16 July 2013

Telling Our Stories

A few weeks ago, I thought about ending this blog. I wouldn't have taken it down; I just thought I'd post only sporadically.  After all, I thought, five years is a good run for a blog.  Also, Transwoman Times' five-year anniversary marked four years since my surgery.  I thought there just wouldn't be much more to say.

Well, if you've been following this blog, you can see that, if anything, my posts have become more frequent lately.  Of course, I felt the need to write about some issues--such as the abusive relationship in which I was involved--that I hadn't mentioned earlier in this blog's history.  Also, as you can imagine, my perspective about some things related to my transition and surgery has changed a bit over time.

But I now realize there is one more important reason to continue this blog: More people, including those who are contemplating or embarking upon the transition I've made, as well as the general public, want and need to read our stories, which are more diverse than even I realize.

I was reminded of that last fact in reading about a screening of the documentary film "Trans" in Duluth, Minnesota. 

Now, about the closest I've come to Duluth is walking down Avenue Duluth in Montreal.  But, from what I've read and heard about it, I'd imagine that it's more difficult for someone who's been labelled a boy at birth to known what to do when she feels otherwise (or for someone designated a girl who realizes he's a boy) to find the treatment, care and support he or she needs than it is in, say, the Twin Cities-- where Nathalie Crowley went.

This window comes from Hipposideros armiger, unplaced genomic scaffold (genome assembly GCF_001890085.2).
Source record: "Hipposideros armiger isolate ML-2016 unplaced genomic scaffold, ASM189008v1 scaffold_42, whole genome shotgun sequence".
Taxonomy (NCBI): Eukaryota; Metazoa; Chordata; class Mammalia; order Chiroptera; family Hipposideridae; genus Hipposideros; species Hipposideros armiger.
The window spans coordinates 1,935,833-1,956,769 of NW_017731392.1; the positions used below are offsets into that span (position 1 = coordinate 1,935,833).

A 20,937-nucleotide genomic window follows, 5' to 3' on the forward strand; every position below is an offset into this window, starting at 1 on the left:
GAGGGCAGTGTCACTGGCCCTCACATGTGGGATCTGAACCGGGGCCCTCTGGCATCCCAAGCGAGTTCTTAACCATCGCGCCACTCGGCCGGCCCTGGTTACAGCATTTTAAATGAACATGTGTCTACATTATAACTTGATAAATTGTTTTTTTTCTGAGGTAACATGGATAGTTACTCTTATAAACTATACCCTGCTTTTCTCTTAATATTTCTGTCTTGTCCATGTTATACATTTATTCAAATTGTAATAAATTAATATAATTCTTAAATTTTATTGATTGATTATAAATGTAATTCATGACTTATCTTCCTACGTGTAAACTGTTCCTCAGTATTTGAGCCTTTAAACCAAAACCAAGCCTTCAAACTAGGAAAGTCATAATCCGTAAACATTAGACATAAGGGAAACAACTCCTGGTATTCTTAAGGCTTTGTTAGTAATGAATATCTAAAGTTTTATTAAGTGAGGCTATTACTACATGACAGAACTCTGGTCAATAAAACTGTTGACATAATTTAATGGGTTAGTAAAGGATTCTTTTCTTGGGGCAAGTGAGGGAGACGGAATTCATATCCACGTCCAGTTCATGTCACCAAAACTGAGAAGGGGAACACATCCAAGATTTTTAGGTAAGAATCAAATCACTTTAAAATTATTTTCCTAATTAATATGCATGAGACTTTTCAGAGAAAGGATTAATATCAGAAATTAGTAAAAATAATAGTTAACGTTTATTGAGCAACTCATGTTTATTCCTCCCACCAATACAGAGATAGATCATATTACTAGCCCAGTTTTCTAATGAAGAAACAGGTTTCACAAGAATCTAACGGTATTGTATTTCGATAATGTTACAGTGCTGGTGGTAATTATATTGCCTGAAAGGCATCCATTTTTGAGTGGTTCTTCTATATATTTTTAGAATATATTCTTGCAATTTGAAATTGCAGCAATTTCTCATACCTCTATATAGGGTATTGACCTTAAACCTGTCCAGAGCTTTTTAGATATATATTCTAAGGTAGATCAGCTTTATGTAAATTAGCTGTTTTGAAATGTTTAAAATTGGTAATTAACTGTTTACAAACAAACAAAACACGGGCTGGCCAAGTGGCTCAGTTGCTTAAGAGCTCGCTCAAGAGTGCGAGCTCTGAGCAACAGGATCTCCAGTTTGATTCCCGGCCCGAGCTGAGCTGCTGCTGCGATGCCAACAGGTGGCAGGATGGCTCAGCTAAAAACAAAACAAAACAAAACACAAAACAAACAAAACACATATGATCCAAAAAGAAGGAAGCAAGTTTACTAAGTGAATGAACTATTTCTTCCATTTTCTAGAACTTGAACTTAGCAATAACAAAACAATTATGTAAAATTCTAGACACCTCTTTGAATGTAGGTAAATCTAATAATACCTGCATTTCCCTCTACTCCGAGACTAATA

Even more to the point, though, a trans person--not to mention someone who isn't trans--probably grows up hearing a certain narrative of how trans people come to realize their identity and what they want.  Such a person probably does not realize that our stories and yearnings are more diverse than that.  

To be fair, I grew up with, possibly, an even narrower view of who trans people are and what we want than the people who will attend the screening at Teatro Zuccone in Duluth.  After all, I--like nearly everyone else I knew in Brooklyn and New Jersey during the 1960's and 1970's--had heard of only two transsexuals:  Christine Jorgensen and Renee Richards. (I read both of their biographies in the public library: I wouldn't have dared to take out either of their histories!)  Having such a history is, of course, all the more reason for me--and other trans people--to continue telling our stories.

N.B.:  I am going to continue to write about the abusive relationship in which I was involved, and its aftermath.  I just found this, and a couple of other interesting topics, since my most recent post about that relationship.  Besides, as you can imagine, it's emotionally diffficult to write about that relationship, and about him! 

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